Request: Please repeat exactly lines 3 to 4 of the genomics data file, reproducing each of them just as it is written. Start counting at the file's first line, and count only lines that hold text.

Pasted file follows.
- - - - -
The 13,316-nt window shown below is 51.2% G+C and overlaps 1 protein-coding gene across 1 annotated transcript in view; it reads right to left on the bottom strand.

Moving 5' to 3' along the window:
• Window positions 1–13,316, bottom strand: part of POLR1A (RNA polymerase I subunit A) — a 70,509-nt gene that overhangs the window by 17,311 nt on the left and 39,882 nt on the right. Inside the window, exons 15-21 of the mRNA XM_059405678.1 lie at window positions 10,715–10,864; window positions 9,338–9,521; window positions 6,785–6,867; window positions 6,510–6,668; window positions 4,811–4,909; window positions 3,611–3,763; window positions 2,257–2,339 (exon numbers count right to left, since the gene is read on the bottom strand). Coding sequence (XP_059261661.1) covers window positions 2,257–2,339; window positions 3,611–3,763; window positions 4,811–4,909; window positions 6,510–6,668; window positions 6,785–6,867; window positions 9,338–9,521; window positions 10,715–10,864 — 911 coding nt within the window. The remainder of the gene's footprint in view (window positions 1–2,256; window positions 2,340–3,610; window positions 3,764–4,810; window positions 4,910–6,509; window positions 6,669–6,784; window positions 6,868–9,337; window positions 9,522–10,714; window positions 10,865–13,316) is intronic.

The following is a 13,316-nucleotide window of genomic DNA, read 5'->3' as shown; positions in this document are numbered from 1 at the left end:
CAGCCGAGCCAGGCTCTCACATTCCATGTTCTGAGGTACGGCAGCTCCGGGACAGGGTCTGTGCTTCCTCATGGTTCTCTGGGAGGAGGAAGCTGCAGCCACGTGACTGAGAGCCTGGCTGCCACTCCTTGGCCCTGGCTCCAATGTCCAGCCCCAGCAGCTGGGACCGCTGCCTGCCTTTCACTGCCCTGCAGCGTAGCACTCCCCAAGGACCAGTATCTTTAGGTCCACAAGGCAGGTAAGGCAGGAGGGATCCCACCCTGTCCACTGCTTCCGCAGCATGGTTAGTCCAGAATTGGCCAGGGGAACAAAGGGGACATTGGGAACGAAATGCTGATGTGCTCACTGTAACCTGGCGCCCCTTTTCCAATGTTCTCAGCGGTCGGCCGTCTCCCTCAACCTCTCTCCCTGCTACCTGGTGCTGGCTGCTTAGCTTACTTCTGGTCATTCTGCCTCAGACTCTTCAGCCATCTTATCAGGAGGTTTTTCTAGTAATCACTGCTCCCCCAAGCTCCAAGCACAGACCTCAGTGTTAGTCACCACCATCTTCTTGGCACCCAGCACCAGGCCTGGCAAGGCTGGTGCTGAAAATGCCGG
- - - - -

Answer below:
• Window positions 1–13,316, bottom strand: part of POLR1A (RNA polymerase I subunit A) — a 70,509-nt gene that overhangs the window by 17,311 nt on the left and 39,882 nt on the right. Inside the window, exons 15-21 of the mRNA XM_059405678.1 lie at window positions 10,715–10,864; window positions 9,338–9,521; window positions 6,785–6,867; window positions 6,510–6,668; window positions 4,811–4,909; window positions 3,611–3,763; window positions 2,257–2,339 (exon numbers count right to left, since the gene is read on the bottom strand). Coding sequence (XP_059261661.1) covers window positions 2,257–2,339; window positions 3,611–3,763; window positions 4,811–4,909; window positions 6,510–6,668; window positions 6,785–6,867; window positions 9,338–9,521; window positions 10,715–10,864 — 911 coding nt within the window. The remainder of the gene's footprint in view (window positions 1–2,256; window positions 2,340–3,610; window positions 3,764–4,810; window positions 4,910–6,509; window positions 6,669–6,784; window positions 6,868–9,337; window positions 9,522–10,714; window positions 10,865–13,316) is intronic.

The following is a 13,316-nucleotide window of genomic DNA, read 5'->3' as shown; positions in this document are numbered from 1 at the left end: